FIGURE 2 illustrates a bundle 18 of fibers taken from 9. highly crimped filter tow formedin accordance with is that the polyolefin-polystyrene fibers 20 are flat and ribbon-like in appearance with a thickness of from 15 to 100 microns which permits them to be fibrillated to produce the desired results. Since the fibers 20 are fractured during their preparation, numerous fine hairlike fibrils 22 of varying thickness and length will be produced and will extend from their surface in all directions. As can be seen, these fine splinter fibrils 22, which have a thickness from about 0.5 micron to about 15 microns, extend into the spaces 24 that exist between the various fibers 20 and therefore allow less of the solid tobacco smoke constituents carried in the efiiuent stream of smoke to pass therethrough. This coupled with the fact that these fine fibrils 22 are uniformly dispersed between the coarser trunk or continuous portion of the fibers 20' is believed to be the reason why filters formed from this novel tow can remove a higher percentage of the smoke particles (tar) found in cigarette smoke than other similar heretofore known filter materials without at the same time producing such a high pressure'drop (resistance to draw) that they would be impractical for use on cigarettes. Furthermore, since these hairlike protruding fibrils 22 are firmly attached by one end to the larger trunk portions of the filament and are, therefore, an integral part of the main ribbon-like filaments 20 they do not fall off nor can they be wiped oil? as the tow 18 passes through the many parts of the cigarette filter rod making machine.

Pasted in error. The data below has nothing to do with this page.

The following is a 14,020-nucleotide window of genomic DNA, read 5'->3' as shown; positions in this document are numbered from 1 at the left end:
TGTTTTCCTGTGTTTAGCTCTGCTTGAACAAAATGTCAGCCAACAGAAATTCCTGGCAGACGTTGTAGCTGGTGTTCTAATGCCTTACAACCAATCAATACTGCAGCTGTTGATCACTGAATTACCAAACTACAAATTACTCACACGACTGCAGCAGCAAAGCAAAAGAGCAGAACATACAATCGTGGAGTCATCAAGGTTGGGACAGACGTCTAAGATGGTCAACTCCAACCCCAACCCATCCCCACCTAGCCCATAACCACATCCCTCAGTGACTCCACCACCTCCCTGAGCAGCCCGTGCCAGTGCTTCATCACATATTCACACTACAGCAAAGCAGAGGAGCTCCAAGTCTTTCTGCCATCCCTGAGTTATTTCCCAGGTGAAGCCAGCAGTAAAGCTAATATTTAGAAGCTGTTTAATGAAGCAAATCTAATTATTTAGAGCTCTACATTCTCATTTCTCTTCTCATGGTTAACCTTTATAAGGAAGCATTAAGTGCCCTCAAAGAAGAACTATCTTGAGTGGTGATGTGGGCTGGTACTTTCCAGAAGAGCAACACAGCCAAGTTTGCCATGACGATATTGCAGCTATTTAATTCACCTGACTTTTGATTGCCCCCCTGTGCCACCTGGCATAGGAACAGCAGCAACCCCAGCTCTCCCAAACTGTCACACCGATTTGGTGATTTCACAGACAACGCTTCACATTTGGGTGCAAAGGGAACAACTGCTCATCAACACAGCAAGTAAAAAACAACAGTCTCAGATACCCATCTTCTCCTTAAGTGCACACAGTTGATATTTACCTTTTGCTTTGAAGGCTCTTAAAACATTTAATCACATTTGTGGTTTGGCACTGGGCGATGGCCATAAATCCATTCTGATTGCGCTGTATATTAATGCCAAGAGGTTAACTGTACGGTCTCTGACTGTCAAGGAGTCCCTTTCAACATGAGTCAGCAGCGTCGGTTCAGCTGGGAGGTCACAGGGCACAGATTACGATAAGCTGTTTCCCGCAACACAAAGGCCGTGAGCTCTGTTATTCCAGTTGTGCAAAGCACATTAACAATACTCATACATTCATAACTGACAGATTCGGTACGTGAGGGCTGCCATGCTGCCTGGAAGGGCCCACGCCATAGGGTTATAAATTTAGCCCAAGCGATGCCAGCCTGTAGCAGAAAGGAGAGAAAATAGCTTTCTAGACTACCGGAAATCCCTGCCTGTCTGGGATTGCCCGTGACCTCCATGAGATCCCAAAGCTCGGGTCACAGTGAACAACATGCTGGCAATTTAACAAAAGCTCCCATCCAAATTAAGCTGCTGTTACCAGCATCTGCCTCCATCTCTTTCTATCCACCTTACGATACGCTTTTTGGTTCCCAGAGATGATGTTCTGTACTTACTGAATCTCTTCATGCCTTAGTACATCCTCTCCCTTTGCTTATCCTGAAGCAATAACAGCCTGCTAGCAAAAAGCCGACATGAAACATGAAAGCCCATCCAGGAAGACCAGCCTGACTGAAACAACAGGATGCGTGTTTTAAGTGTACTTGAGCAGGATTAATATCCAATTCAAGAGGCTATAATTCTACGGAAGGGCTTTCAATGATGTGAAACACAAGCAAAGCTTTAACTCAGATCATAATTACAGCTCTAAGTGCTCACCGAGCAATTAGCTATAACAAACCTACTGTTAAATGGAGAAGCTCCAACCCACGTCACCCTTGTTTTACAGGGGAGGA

The filaments 20 may be fibrillated to the point that the splinter or fibril filaments 22 represent from to 70 percent of the total make-up of the crimped filter tow 18. Below this value of fibrillation there are not enough of these fine fibrils in the tow to render it very effective as a filter material while above this value the main continuous trunk portion of the filaments 20 is so reduced in size as to substantially weaken the tow thereby making it too weak to be processed into filter rods on standard equipment. The preferred ratio of fibrillation of the tow has been found to be 20 to 50 percent splinter fibrils and 50 to 80 percent ribbon-like filaments. The total number of filaments in the filter tow, which includes both the ribbon-like filaments 20 and fibrils 22, can vary over a wide range since their thickness can vary from 0.5 to about microns for the fibril type to over 100 microns for the heavier ribbon-like type. Therefore, in terms of total denier it can be said that the tow 18 may vary from about 20,000 total denier to 150,000 total denier.